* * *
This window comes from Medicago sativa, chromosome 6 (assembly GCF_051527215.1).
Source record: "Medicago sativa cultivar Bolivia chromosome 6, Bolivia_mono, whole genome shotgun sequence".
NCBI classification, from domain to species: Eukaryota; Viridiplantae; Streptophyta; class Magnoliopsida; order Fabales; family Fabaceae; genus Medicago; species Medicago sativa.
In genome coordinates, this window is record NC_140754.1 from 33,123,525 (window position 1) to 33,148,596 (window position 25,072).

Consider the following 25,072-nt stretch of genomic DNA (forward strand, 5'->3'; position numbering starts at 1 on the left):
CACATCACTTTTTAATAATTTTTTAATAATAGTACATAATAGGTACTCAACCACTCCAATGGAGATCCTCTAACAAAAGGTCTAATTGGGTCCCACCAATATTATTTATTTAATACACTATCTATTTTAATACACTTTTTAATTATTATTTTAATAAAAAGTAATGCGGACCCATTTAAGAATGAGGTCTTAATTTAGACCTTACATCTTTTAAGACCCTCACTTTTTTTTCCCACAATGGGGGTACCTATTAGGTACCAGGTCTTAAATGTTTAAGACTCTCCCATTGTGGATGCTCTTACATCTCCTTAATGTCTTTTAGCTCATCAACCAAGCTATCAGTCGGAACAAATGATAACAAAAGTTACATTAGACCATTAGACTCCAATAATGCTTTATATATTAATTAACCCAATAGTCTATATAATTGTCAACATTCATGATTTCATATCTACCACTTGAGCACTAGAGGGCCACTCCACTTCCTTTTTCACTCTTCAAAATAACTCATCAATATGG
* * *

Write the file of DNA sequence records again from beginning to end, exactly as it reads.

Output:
This window comes from Medicago sativa, chromosome 6 (assembly GCF_051527215.1).
Source record: "Medicago sativa cultivar Bolivia chromosome 6, Bolivia_mono, whole genome shotgun sequence".
NCBI classification, from domain to species: Eukaryota; Viridiplantae; Streptophyta; class Magnoliopsida; order Fabales; family Fabaceae; genus Medicago; species Medicago sativa.
In genome coordinates, this window is record NC_140754.1 from 33,123,525 (window position 1) to 33,148,596 (window position 25,072).

Consider the following 25,072-nt stretch of genomic DNA (forward strand, 5'->3'; position numbering starts at 1 on the left):
CACATCACTTTTTAATAATTTTTTAATAATAGTACATAATAGGTACTCAACCACTCCAATGGAGATCCTCTAACAAAAGGTCTAATTGGGTCCCACCAATATTATTTATTTAATACACTATCTATTTTAATACACTTTTTAATTATTATTTTAATAAAAAGTAATGCGGACCCATTTAAGAATGAGGTCTTAATTTAGACCTTACATCTTTTAAGACCCTCACTTTTTTTTCCCACAATGGGGGTACCTATTAGGTACCAGGTCTTAAATGTTTAAGACTCTCCCATTGTGGATGCTCTTACATCTCCTTAATGTCTTTTAGCTCATCAACCAAGCTATCAGTCGGAACAAATGATAACAAAAGTTACATTAGACCATTAGACTCCAATAATGCTTTATATATTAATTAACCCAATAGTCTATATAATTGTCAACATTCATGATTTCATATCTACCACTTGAGCACTAGAGGGCCACTCCACTTCCTTTTTCACTCTTCAAAATAACTCATCAATATGG